Chinese parenting by tiger moms, American parenting by eagle moms… make way for the frog moms? Isn’t frog a derogatory term for the French? Well, at any rate, Wall Street Journal is becoming the place for author moms to elevate the parenting of other countries. This time, vive la France!
Note to self: If I ever write a parenting book, make sure there are enough controversial excerpts for the WSJ to string together. And have them simply insert an adjective into this title structure: “Why ___ Parents are Superior.” That is the key to a bestseller!
While tiger mothering only needed one book to light the ire of the American public, French parenting has three champions: (1) the one profiled in the WSJ, Bringing Up Bebe by Pamela Druckerman; (2) French Kids Eat Everything by Karen Le Billion; and (3) The Conflict: How Modern Motherhood Undermines the Status of Women, Elisabeth Badinter. Many of these books were published a few years ago — but I only recently read Bringing Up Bebe (yay for my public library). I haven’t read (2) and (3) — but there is a concise re-cap of (2) if you go to this link.
So here is the first in a multi-part response to French parenting (as described by non-scientific author moms) from the cogsci perspective.
Part 1. Cadre (French word for “frame”): how eating and sleeping are the essential essentials
Obviously all parents intuitively get that eating and sleeping are important for babies. Some more intuitively than others. [For myself, I knew it was important for cogscibaby to nap but found out the hard way that nap time really is sacred for preserving our entire family’s sanity. We now have a rule — only one potentially nap-interfering event per day.]
The French (as represented by the small irregular sample of Pamela Druckerman’s friends) seem to somehow have babies that tend to eat (drink milk) and sleep in uniform patterns. Most French babies “take their milk” around 8am, 12pm, 4pm (snack or le gouter), and 8pm. French people believe that most babies sleep through the night (“doing his/her nights”) between 6 weeks and 4 months. When les Americaines hear about this sleeping business, they are like — what the what?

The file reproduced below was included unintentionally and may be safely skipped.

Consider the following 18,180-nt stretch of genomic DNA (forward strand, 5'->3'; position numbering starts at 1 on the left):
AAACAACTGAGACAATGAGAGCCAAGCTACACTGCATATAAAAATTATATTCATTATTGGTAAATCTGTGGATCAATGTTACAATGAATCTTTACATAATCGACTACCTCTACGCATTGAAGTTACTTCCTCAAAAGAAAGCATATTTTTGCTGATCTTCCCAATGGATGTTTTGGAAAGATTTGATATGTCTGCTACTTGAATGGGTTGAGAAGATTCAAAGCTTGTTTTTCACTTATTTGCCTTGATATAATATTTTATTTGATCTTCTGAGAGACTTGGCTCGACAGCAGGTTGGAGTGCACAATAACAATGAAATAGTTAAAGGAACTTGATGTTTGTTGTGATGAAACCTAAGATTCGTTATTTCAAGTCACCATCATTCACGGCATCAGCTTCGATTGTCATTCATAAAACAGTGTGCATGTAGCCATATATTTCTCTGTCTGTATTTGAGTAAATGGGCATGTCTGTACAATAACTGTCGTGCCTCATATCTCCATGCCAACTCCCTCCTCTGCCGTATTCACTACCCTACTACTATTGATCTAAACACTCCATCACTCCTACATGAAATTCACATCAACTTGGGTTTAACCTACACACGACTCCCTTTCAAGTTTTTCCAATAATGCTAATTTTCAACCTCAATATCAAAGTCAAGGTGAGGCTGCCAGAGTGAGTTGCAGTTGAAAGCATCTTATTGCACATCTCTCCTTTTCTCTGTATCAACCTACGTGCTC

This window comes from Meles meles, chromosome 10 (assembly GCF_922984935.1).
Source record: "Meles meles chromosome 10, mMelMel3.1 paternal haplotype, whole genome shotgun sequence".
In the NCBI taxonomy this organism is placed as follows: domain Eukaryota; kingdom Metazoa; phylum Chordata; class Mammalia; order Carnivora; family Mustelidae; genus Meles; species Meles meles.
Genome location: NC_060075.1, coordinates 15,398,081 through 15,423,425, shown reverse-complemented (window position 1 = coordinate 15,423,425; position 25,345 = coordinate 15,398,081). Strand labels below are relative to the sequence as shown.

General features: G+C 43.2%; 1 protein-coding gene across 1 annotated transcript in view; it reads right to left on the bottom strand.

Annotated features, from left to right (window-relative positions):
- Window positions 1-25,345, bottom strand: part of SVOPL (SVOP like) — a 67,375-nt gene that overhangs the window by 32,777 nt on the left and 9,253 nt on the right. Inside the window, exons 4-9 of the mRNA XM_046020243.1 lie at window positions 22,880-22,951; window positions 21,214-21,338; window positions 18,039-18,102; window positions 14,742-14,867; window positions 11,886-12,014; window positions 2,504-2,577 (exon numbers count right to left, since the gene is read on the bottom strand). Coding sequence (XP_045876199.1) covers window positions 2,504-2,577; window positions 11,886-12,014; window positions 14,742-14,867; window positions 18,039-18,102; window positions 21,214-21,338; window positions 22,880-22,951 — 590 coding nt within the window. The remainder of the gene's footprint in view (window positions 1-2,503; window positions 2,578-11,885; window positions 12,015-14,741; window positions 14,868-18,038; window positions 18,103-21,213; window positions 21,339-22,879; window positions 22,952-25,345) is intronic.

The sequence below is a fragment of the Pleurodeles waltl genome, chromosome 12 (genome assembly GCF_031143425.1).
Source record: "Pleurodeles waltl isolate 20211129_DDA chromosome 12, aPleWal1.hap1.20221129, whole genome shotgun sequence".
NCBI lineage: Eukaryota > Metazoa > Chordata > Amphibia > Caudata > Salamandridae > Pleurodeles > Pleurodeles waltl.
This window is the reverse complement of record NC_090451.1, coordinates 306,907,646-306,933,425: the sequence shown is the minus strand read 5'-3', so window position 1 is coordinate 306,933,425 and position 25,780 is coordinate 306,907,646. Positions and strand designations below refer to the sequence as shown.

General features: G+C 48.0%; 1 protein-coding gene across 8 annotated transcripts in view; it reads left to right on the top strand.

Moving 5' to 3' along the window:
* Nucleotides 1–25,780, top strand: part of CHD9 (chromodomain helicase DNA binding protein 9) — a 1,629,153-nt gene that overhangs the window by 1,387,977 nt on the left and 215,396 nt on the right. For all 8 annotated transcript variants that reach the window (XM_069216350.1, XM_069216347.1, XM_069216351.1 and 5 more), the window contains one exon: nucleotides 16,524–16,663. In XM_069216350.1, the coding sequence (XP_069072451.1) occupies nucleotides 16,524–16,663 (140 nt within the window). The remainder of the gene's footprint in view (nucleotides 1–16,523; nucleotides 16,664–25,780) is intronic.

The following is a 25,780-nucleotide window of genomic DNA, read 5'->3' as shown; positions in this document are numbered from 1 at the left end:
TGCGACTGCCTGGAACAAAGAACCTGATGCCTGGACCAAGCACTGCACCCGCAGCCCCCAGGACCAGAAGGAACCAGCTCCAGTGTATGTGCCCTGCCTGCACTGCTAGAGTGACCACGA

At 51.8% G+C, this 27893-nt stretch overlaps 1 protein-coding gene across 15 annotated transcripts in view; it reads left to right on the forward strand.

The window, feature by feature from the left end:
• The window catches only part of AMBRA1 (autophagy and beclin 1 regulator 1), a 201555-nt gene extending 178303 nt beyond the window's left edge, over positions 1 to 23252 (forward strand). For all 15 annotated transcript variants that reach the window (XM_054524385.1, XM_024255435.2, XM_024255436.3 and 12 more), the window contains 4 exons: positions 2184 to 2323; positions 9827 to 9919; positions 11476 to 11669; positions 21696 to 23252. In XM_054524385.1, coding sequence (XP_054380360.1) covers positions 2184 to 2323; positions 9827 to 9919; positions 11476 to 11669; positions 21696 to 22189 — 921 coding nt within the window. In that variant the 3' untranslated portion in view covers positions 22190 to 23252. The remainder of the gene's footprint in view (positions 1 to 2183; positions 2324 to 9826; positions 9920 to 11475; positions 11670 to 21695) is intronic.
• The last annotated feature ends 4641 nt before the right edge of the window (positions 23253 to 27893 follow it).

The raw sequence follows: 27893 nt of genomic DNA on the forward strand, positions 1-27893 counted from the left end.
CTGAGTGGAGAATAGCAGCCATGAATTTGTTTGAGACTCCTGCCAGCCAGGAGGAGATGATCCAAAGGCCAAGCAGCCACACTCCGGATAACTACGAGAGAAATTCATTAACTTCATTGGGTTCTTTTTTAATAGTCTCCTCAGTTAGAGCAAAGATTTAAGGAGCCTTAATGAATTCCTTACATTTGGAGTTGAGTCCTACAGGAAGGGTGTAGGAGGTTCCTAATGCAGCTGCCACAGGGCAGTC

So how does this regular eating/sleeping schedule emerge? Are Gallic genes special? Is there a national militaristic baby training culture?
French parents seem unable to explain how they do this. Druckerman’s informants often say that the baby decides or prefers this. Unhelpfully, some classic French parenting books wax poetic about babies and their inner peace, trusting their body, strangeness of night. But Druckerman eventually ferrets out an interesting parenting strategy/philosophy from a French doctor: to pause and observe.
What does this mean? Before taking action, to pause and look for signs of hunger or to observe whether the child is truly awake. Once a parent has observed the child for a moment, he/she can feed the baby when it is truly hungry (as opposed to simply wanting to be picked up, etc). At night, a parent who waits/observes might note that the child is still sleepy and not really roused even though they might be crying for a bit. He/she in the few minutes of observation/waiting might find that it returns to sleep. This observation (particularly in the first few months of life) may reveal baby’s natural routine. Once the routine has been observed, even on days when there is some variation (due to events, being distracted during lunch, teething, etc), the routine can be enforced providing each day with a structure to hang on. This structure is what the French seem to refer to as cadre, “the frame.”
There is probably more to cadre than eating and sleeping, but these are the essential essentials. And during the first few months of life… there really is nothing more to cadre than that.
And baby science seems to support the idea that this routine/structure/pattern/cadre is an early part of teaching a child limits and expectations. A study reported in the Infant Mental Health Journal (Salisbury et. al, 2012) found that when parents of colicky babies got help with feeding, sleep, and routine (all cadre), there was less reported crying compared to a control group that received standard pediatric care with colic.
And even though the standard pediatric line is that one cannot spoil a baby, this NYTimes parenting blog posits that it might be more complicated than that. Perhaps part of parenting is to listen/observe and figure out what a child truly needs.
As for me, I may have inadvertently instituted the pause strategy (but no observation) for sleeping. Full disclosure: Cogscibaby slept 6-8 hours straight around 2 months old. This entire time I just assumed that he liked sleeping and that was why he slept through the night. But in hindsight it may have been this: I am a DEEP sleeper. Even though cogscibaby slept in a crib next to me, I just never really heard him when he cried. Cogscidaddy kept thinking that I would wake up eventually (HA!), so we were both slow to respond.
For eating, we accidentally instituted the observe strategy (but no pausing). Just because we’re dataphiles, we had been keeping track of cogscibaby’s milk-drinking habits… over time, we just saw patterns in the data and now cogscibaby eats at 8am, 12pm, and 6pm. He used to take a big bottle of milk/formula between lunch and dinner (just before his nap) but now we’ve started giving him a solid snack of yogurt or sembei (rice crackers) around 3-4pm.
Stay tuned for Part 2 of this French parenting series: Parent centered parenting.